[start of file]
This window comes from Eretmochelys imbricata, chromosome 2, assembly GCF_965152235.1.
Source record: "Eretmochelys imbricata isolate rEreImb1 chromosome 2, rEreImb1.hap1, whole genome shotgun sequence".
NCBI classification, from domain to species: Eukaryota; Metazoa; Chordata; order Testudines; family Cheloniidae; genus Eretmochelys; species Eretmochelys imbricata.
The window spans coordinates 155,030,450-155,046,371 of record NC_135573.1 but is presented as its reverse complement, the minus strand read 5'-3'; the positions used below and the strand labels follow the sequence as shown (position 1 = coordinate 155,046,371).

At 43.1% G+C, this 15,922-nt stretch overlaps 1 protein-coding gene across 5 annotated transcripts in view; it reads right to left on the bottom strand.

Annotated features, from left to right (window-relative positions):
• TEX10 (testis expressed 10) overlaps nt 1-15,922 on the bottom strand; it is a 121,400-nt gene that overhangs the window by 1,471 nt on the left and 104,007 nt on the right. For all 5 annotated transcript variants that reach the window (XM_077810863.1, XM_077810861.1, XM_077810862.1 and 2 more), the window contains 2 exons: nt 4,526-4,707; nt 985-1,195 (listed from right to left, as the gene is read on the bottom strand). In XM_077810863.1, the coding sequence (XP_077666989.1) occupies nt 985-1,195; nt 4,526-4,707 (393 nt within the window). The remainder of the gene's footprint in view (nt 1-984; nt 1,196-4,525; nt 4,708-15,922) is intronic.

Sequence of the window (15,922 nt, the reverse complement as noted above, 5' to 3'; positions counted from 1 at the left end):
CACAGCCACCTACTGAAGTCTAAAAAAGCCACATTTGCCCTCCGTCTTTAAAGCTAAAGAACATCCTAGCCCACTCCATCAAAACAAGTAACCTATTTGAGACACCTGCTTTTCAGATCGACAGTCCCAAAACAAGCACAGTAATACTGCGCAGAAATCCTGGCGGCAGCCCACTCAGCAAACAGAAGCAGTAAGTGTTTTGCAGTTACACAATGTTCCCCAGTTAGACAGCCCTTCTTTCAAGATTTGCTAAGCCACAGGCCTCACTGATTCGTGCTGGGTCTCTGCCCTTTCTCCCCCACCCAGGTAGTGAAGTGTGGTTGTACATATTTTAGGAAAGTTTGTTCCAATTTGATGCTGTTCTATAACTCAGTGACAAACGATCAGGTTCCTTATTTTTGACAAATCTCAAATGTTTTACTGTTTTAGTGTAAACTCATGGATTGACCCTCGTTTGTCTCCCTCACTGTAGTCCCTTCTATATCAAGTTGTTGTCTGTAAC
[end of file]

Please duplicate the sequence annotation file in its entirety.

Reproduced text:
This window comes from Eretmochelys imbricata, chromosome 2, assembly GCF_965152235.1.
Source record: "Eretmochelys imbricata isolate rEreImb1 chromosome 2, rEreImb1.hap1, whole genome shotgun sequence".
NCBI classification, from domain to species: Eukaryota; Metazoa; Chordata; order Testudines; family Cheloniidae; genus Eretmochelys; species Eretmochelys imbricata.
The window spans coordinates 155,030,450-155,046,371 of record NC_135573.1 but is presented as its reverse complement, the minus strand read 5'-3'; the positions used below and the strand labels follow the sequence as shown (position 1 = coordinate 155,046,371).

At 43.1% G+C, this 15,922-nt stretch overlaps 1 protein-coding gene across 5 annotated transcripts in view; it reads right to left on the bottom strand.

Annotated features, from left to right (window-relative positions):
• TEX10 (testis expressed 10) overlaps nt 1-15,922 on the bottom strand; it is a 121,400-nt gene that overhangs the window by 1,471 nt on the left and 104,007 nt on the right. For all 5 annotated transcript variants that reach the window (XM_077810863.1, XM_077810861.1, XM_077810862.1 and 2 more), the window contains 2 exons: nt 4,526-4,707; nt 985-1,195 (listed from right to left, as the gene is read on the bottom strand). In XM_077810863.1, the coding sequence (XP_077666989.1) occupies nt 985-1,195; nt 4,526-4,707 (393 nt within the window). The remainder of the gene's footprint in view (nt 1-984; nt 1,196-4,525; nt 4,708-15,922) is intronic.

Sequence of the window (15,922 nt, the reverse complement as noted above, 5' to 3'; positions counted from 1 at the left end):
CACAGCCACCTACTGAAGTCTAAAAAAGCCACATTTGCCCTCCGTCTTTAAAGCTAAAGAACATCCTAGCCCACTCCATCAAAACAAGTAACCTATTTGAGACACCTGCTTTTCAGATCGACAGTCCCAAAACAAGCACAGTAATACTGCGCAGAAATCCTGGCGGCAGCCCACTCAGCAAACAGAAGCAGTAAGTGTTTTGCAGTTACACAATGTTCCCCAGTTAGACAGCCCTTCTTTCAAGATTTGCTAAGCCACAGGCCTCACTGATTCGTGCTGGGTCTCTGCCCTTTCTCCCCCACCCAGGTAGTGAAGTGTGGTTGTACATATTTTAGGAAAGTTTGTTCCAATTTGATGCTGTTCTATAACTCAGTGACAAACGATCAGGTTCCTTATTTTTGACAAATCTCAAATGTTTTACTGTTTTAGTGTAAACTCATGGATTGACCCTCGTTTGTCTCCCTCACTGTAGTCCCTTCTATATCAAGTTGTTGTCTGTAAC